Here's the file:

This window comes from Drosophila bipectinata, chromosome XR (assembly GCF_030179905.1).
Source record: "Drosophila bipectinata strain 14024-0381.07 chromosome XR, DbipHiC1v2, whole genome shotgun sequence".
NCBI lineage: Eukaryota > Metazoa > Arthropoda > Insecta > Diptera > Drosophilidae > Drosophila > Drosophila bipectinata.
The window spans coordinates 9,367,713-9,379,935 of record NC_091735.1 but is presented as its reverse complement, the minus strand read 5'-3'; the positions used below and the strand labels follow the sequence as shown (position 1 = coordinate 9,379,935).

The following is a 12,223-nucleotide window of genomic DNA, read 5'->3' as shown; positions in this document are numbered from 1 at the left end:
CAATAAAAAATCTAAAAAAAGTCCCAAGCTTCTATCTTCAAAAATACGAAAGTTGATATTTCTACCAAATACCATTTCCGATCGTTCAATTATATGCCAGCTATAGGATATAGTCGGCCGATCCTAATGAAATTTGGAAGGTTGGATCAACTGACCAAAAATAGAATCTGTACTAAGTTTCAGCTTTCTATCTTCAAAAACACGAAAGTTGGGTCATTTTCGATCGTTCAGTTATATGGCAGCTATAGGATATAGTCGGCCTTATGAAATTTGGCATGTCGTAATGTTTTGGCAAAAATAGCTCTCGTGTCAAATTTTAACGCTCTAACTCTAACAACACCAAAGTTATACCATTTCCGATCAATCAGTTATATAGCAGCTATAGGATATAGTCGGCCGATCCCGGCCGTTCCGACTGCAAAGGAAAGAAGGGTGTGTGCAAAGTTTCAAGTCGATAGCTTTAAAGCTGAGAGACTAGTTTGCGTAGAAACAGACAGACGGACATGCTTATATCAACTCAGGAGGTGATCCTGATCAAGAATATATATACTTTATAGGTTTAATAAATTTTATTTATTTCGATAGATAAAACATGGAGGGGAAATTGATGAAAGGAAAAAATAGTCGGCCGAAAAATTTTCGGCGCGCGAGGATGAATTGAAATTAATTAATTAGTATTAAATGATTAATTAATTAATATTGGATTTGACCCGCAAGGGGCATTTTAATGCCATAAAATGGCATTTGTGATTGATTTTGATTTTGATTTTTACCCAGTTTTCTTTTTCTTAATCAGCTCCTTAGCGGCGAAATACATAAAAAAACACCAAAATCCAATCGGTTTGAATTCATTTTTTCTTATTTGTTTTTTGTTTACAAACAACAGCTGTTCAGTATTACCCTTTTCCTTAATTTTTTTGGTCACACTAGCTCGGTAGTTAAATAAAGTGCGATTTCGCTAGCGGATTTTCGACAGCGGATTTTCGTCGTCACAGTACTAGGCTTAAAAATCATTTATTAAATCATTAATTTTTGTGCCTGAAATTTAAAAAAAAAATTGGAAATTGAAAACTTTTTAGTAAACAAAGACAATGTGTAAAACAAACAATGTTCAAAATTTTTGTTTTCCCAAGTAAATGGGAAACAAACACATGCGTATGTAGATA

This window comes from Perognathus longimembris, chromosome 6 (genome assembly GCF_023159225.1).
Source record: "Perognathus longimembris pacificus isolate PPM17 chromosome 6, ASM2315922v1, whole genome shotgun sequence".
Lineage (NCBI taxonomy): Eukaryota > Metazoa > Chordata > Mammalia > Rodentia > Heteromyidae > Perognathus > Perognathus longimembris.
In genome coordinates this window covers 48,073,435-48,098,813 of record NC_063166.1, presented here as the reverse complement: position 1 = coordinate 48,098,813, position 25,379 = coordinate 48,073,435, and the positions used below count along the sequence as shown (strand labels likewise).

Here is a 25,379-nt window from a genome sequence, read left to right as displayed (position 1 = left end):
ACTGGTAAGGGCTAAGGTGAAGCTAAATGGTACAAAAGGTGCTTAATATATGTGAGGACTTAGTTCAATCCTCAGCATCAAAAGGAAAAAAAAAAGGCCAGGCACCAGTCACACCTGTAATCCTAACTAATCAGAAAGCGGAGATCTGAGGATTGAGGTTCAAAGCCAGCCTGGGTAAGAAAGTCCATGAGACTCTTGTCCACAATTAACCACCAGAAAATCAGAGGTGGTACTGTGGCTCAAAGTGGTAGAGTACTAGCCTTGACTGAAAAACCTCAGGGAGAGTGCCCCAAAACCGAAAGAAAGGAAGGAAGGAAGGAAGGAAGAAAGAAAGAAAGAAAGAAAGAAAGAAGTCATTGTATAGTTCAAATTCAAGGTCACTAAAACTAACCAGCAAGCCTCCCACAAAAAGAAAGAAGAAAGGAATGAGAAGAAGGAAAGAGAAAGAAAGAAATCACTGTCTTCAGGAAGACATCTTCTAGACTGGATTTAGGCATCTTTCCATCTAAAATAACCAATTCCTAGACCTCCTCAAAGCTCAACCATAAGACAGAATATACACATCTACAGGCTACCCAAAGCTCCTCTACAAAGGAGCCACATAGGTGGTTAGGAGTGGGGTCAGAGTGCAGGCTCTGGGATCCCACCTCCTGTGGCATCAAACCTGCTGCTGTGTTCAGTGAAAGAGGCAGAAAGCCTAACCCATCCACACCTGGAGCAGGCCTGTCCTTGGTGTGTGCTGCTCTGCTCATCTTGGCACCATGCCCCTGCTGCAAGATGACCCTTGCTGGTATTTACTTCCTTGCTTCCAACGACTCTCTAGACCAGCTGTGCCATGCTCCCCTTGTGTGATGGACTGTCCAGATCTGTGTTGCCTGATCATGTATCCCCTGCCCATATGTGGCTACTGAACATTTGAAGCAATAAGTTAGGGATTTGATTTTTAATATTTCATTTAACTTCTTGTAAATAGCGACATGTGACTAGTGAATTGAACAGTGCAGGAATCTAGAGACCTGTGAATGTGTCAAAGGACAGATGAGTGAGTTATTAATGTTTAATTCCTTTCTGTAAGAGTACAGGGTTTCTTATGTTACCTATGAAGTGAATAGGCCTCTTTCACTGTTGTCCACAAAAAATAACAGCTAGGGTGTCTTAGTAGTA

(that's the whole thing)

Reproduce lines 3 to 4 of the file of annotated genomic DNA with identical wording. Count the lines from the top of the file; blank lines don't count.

NCBI lineage: Eukaryota > Metazoa > Arthropoda > Insecta > Diptera > Drosophilidae > Drosophila > Drosophila bipectinata.
The window spans coordinates 9,367,713-9,379,935 of record NC_091735.1 but is presented as its reverse complement, the minus strand read 5'-3'; the positions used below and the strand labels follow the sequence as shown (position 1 = coordinate 9,379,935).